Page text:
George Clooney
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George Clooney and smart women

by Suzanne Jurva

My Facebook newsfeed blew up when George Clooney announced his engagement to international law attorney and former advisor to U.N. Secretary-General Kofi Annan Amal Alamuddin. People were shocked that George would marry after he said he never would again. Many articles pointed out that this woman doesn’t seem like a fit for George, that she was so different than the former candidates George has had on his arm over the years.

But, the dirty little secret about George is that he secretly really likes the smart women. I know because he told me so.

I knew the right smart woman would ultimately win over George.

I am not saying the actresses, models, cocktail waitresses, and wrestler weren’t smart. Science shows that our DNA allows for the genes for brains and the gene for beauty to cohabitant on the same sequence. But, what I am saying is that the previous potential Mrs. Clooneys didn’t lead with their brain like Ms Alamuddin. Ms Alamuddin is wicked smart working on international human rights issues like challenging the imprisonment of ex-Ukrainian Prime Minister Yulia Tymoshenko and representing Julian Assange’s extradition to Sweden.

George starred in DreamWorks’ first feature film, The Peacemaker. Three powerful men headed the nascent film studio at the time, but it took Mimi Leder, a woman director, at the helm of the project to get the first film out. I was tasked with making sure the film was accurate and as real as possible. This included figuring out how SS-18 ICBMs were dismantled properly in Russia and how a disgruntled high-ranking Russian general could improperly activate them. It also included researching how our good guys George, playing U.S. Army Special Forces Lieutenant Colonel Thomas Devoe, and Nicole Kidman, NSA White House nuclear expert Dr. Julia Kelly, could track down nuclear weapons heading for the Iranian border.

My first meeting with George was over the topic of nuclear weapons, the psyche of a former USSR career military man, the current political climate of the former Soviet Union, The Stans (Kurdistan, Uzbekistan, Turkestan, etc.) and the government agency that tracks plutonium. All this research was put towards figuring out how he and Nicole were going to dismantle the warhead and save New York City. ‘Yikes,’ I thought heading ino the meeting, ‘can I do this?’

But an even deeper fear entered. ‘How am I going to talk to George Clooney?’ Would I be able to form a sentence about nukes and geo-politics with George? George must have smelled my fear. Then, it happened. He said the words I needed to hear: “I like smart women.”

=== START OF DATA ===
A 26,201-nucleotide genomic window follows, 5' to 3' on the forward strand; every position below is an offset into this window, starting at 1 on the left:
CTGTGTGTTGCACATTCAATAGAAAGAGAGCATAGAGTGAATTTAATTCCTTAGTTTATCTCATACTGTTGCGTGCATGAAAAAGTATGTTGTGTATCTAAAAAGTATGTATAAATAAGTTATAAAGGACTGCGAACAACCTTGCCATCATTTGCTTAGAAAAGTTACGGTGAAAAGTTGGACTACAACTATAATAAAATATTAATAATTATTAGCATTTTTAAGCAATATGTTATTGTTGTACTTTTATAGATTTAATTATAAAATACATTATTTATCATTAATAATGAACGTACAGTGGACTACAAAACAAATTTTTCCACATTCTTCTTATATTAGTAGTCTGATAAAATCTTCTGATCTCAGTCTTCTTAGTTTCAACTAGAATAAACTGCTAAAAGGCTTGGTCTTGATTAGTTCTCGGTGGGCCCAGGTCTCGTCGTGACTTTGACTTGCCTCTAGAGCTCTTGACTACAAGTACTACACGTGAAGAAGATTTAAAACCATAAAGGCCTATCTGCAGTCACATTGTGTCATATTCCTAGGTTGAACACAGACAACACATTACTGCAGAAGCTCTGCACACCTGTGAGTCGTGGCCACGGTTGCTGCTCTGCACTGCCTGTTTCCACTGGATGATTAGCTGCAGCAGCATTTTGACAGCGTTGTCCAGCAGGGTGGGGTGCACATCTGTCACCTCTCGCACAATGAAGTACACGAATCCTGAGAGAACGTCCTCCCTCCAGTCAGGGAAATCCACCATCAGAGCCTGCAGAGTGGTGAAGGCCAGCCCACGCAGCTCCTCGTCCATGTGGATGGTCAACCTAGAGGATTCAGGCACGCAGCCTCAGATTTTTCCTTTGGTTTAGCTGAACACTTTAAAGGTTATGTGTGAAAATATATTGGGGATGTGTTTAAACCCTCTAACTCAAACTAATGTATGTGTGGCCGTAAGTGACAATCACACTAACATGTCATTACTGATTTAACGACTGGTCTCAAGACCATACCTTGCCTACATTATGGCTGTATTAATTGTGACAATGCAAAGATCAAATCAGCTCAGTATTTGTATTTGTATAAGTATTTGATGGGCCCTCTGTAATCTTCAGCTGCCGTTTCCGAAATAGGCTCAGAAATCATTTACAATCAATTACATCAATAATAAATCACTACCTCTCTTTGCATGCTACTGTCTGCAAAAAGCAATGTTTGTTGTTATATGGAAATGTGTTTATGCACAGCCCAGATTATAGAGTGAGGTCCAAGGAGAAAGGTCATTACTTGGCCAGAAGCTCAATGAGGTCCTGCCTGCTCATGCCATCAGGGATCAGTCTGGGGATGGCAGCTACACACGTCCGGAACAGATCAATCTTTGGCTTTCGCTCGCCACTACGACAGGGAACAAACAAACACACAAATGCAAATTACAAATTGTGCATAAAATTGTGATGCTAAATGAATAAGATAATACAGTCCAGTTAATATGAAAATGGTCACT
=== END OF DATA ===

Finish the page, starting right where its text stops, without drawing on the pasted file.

Was George flirting with me?

Now, for me to even think that line was said in a flirtatious way, let me back up this a bit. Three weeks prior I gave birth to my second child and I was called out of maternity leave for this important meeting.

Sleep deprivation and raging hormones could easily cause hallucinations about being called into the offices of DreamWorks with hunko George Clooney and being tested about Russian geo-political policy; but, this was my real life.

I packed up the baby, put on a power suit… wait, nothing in the power suit category fit… so I put on a shirt and an ill-fitting jacket and headed off to the meeting. It was the first time I had ventured outside of the house in weeks. I had my to-do list, shook George’s hand, and thought I saw a little twinkle in his eye. Yes, it was a twinkle followed by a side head turn.

That was definitely flirting.

I looked shyly down and then saw it. The baby spit up all over my shoulder and down the front of my jacket. George wasn’t flirting with me, but he was curious as to what was on my jacket and what that smell was. I was mortified but I kept walking, silently telling myself ‘look like a smart woman now.’ Concentrate on walking. Don’t think you are walking out the door of the meeting and into the end of your career, or at least getting booted off the project because George had to wonder if I was smart enough to be trusted with gathering information for his character and the future of his film career with baby spit up all over me. Then, George looked at me again and said, “Remember I like smart women. You got this.”

I got the info he needed. The film obviously was delivered and George went on to be a bigger movie star and fantastic film producer.

It wasn’t until this week that I realized that George wasn’t flirting with me about the smart woman comment either. He was saying that he really does like smart women. And, for that I believe George is a smart man.

Suzanne Jurva

About Suzanne Jurva

Suzanne Jurva is an independent filmmaker living in the South. She is a former feature film development executive at DreamWorks and co-founded a mobile content aggregation company in Hollywood and Finland. And she is a mom to people in college now. Please follow Suzanne on Twitter: @SuzanneJurva

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  1. […] a great article from the Hollywood Journal by Suzanne Jurva telling us about her experience with George on the set of The […]